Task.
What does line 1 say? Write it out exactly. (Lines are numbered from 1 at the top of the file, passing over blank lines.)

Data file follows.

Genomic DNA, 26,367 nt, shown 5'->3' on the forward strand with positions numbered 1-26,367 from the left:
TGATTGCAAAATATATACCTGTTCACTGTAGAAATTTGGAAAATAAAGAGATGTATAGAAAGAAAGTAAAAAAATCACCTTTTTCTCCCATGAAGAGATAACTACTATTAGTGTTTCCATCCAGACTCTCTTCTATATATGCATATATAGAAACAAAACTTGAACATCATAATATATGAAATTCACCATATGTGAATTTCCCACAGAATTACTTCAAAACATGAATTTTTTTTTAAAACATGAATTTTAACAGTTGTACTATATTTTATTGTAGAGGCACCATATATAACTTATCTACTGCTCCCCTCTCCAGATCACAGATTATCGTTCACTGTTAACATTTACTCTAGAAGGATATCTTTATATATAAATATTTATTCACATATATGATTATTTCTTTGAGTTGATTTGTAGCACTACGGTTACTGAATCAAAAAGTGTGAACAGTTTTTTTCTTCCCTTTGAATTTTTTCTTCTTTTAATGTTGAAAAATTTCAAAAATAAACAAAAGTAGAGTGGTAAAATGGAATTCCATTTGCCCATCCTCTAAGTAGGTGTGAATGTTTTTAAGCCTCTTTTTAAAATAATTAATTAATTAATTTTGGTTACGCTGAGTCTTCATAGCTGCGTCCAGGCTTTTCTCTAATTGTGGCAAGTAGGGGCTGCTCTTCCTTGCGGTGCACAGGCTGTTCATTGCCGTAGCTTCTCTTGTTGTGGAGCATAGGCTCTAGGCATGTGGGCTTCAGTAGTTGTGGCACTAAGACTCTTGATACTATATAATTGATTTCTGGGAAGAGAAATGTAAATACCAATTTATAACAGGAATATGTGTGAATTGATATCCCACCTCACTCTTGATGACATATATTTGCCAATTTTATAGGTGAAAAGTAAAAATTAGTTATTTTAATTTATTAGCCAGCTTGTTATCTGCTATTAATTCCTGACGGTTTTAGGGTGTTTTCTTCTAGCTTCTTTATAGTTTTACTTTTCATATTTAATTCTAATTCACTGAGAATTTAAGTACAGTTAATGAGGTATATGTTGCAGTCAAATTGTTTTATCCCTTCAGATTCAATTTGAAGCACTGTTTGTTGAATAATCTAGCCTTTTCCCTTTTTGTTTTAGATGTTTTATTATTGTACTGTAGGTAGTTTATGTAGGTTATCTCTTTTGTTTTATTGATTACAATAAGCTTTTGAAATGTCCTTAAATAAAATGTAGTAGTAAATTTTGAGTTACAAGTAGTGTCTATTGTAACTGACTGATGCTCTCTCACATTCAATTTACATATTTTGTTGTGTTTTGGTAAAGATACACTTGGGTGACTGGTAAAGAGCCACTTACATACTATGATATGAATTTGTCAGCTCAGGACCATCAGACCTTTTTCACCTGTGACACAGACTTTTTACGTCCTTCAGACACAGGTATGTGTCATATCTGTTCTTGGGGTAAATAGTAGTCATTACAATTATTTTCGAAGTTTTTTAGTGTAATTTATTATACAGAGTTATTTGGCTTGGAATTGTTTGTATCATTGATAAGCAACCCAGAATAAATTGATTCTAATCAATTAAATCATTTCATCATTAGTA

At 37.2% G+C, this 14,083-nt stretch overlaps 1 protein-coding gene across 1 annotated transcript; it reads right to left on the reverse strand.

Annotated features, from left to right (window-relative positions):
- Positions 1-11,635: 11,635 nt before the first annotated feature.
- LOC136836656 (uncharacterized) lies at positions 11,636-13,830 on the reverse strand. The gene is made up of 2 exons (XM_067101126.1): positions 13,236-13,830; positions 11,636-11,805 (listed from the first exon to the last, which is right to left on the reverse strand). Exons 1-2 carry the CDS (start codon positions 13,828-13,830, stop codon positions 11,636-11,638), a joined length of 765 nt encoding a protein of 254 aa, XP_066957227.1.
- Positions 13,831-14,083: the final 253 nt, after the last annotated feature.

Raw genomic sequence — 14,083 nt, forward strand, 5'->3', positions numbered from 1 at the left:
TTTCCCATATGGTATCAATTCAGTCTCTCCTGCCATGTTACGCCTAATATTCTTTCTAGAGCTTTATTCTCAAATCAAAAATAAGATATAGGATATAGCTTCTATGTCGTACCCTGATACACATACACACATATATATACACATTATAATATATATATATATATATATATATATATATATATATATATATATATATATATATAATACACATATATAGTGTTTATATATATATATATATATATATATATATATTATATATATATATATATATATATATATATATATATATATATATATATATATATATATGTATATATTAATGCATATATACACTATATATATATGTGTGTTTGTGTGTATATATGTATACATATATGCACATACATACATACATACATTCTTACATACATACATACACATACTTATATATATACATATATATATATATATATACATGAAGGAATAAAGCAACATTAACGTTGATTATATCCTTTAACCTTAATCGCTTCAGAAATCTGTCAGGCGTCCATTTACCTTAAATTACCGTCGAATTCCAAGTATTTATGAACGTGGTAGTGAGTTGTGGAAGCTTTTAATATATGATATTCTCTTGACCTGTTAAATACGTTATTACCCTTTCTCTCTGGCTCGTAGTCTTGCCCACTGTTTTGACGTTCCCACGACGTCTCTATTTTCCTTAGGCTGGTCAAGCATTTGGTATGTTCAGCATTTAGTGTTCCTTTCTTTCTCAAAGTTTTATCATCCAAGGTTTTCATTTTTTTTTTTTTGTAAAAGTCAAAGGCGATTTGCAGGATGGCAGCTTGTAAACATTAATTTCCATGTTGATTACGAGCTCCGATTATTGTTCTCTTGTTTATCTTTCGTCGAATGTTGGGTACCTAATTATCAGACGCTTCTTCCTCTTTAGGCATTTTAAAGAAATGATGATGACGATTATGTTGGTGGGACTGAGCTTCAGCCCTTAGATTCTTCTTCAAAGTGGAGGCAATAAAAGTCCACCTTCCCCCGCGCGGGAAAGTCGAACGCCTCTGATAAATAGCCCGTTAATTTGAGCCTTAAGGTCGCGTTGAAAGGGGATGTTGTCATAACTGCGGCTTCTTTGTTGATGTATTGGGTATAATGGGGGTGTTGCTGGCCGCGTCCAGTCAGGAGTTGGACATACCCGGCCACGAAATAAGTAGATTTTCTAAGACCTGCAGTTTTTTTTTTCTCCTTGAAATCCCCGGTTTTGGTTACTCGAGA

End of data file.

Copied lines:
Genomic DNA, 26,367 nt, shown 5'->3' on the forward strand with positions numbered 1-26,367 from the left: